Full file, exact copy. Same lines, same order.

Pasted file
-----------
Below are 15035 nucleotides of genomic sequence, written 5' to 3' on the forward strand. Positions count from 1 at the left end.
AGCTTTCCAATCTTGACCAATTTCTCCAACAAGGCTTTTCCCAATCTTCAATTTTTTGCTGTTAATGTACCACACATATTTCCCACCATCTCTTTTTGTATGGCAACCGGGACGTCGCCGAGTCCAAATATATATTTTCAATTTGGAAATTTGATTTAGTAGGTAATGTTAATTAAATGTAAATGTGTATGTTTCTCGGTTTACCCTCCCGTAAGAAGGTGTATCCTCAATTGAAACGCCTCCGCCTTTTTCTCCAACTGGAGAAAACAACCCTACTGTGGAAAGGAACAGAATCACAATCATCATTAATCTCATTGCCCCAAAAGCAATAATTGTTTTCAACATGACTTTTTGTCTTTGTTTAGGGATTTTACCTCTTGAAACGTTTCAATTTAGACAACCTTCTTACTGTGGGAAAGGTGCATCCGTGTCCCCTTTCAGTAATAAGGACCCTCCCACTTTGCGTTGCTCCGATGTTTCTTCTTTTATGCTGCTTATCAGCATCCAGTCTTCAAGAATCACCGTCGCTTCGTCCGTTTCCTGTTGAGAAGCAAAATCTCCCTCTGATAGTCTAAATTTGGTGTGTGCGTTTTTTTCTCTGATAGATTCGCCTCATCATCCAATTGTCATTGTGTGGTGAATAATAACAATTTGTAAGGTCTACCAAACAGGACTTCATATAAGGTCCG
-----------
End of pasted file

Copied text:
Below are 15035 nucleotides of genomic sequence, written 5' to 3' on the forward strand. Positions count from 1 at the left end.
AGCTTTCCAATCTTGACCAATTTCTCCAACAAGGCTTTTCCCAATCTTCAATTTTTTGCTGTTAATGTACCACACATATTTCCCACCATCTCTTTTTGTATGGCAACCGGGACGTCGCCGAGTCCAAATATATATTTTCAATTTGGAAATTTGATTTAGTAGGTAATGTTAATTAAATGTAAATGTGTATGTTTCTCGGTTTACCCTCCCGTAAGAAGGTGTATCCTCAATTGAAACGCCTCCGCCTTTTTCTCCAACTGGAGAAAACAACCCTACTGTGGAAAGGAACAGAATCACAATCATCATTAATCTCATTGCCCCAAAAGCAATAATTGTTTTCAACATGACTTTTTGTCTTTGTTTAGGGATTTTACCTCTTGAAACGTTTCAATTTAGACAACCTTCTTACTGTGGGAAAGGTGCATCCGTGTCCCCTTTCAGTAATAAGGACCCTCCCACTTTGCGTTGCTCCGATGTTTCTTCTTTTATGCTGCTTATCAGCATCCAGTCTTCAAGAATCACCGTCGCTTCGTCCGTTTCCTGTTGAGAAGCAAAATCTCCCTCTGATAGTCTAAATTTGGTGTGTGCGTTTTTTTCTCTGATAGATTCGCCTCATCATCCAATTGTCATTGTGTGGTGAATAATAACAATTTGTAAGGTCTACCAAACAGGACTTCATATAAGGTCCG